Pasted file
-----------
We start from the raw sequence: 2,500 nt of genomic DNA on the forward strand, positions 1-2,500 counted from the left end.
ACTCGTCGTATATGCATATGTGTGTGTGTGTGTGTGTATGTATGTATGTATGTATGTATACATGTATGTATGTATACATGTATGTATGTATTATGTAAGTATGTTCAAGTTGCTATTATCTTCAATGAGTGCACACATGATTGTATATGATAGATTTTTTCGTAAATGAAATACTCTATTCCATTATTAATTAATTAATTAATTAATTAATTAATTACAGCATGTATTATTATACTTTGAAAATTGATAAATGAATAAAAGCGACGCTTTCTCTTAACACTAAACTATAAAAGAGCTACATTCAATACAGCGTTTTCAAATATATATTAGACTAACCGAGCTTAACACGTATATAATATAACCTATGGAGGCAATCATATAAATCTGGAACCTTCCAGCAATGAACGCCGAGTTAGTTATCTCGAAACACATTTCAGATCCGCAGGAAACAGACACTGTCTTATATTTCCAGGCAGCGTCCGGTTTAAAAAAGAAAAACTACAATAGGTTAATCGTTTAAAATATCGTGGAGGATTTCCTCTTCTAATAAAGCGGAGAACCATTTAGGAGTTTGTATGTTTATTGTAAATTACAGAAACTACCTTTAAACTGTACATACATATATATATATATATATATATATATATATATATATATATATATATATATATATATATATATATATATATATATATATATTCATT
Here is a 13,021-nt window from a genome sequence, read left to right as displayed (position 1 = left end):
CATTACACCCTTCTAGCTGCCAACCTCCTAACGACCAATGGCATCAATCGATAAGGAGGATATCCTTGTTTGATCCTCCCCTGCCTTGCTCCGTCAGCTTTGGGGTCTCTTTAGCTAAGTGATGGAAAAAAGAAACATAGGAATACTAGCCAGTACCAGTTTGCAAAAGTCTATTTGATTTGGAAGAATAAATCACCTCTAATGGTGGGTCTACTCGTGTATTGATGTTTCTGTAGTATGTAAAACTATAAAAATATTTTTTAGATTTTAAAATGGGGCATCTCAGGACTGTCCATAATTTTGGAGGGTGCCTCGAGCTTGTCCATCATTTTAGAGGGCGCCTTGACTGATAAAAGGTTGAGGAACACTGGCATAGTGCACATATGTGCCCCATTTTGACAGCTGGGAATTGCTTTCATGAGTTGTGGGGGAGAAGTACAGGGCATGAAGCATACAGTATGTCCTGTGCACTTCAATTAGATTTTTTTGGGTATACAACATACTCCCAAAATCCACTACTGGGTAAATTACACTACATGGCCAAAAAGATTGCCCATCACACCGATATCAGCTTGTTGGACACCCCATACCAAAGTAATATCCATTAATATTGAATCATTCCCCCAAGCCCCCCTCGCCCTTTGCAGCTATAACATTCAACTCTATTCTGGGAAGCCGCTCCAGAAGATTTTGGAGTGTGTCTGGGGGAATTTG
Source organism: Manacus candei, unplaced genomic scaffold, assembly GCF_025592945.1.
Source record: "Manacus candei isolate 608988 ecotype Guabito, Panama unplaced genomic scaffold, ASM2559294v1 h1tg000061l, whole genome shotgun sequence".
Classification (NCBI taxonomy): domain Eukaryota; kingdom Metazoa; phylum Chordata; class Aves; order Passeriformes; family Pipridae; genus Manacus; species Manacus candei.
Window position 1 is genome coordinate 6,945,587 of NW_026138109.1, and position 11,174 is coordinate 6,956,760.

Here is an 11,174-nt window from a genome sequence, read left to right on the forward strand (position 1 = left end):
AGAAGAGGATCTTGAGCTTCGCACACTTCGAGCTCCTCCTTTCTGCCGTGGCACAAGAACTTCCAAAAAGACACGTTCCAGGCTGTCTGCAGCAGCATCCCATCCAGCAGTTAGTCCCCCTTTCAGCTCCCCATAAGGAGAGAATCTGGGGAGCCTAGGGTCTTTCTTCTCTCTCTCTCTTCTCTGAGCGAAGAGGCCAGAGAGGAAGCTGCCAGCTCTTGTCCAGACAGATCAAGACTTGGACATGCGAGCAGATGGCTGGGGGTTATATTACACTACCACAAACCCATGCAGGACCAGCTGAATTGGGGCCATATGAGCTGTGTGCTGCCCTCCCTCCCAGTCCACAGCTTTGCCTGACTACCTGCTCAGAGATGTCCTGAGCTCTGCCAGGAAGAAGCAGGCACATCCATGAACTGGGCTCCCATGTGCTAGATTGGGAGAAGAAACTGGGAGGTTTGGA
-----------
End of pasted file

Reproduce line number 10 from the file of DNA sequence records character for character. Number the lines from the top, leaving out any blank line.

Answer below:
AGAAGAGGATCTTGAGCTTCGCACACTTCGAGCTCCTCCTTTCTGCCGTGGCACAAGAACTTCCAAAAAGACACGTTCCAGGCTGTCTGCAGCAGCATCCCATCCAGCAGTTAGTCCCCCTTTCAGCTCCCCATAAGGAGAGAATCTGGGGAGCCTAGGGTCTTTCTTCTCTCTCTCTCTTCTCTGAGCGAAGAGGCCAGAGAGGAAGCTGCCAGCTCTTGTCCAGACAGATCAAGACTTGGACATGCGAGCAGATGGCTGGGGGTTATATTACACTACCACAAACCCATGCAGGACCAGCTGAATTGGGGCCATATGAGCTGTGTGCTGCCCTCCCTCCCAGTCCACAGCTTTGCCTGACTACCTGCTCAGAGATGTCCTGAGCTCTGCCAGGAAGAAGCAGGCACATCCATGAACTGGGCTCCCATGTGCTAGATTGGGAGAAGAAACTGGGAGGTTTGGA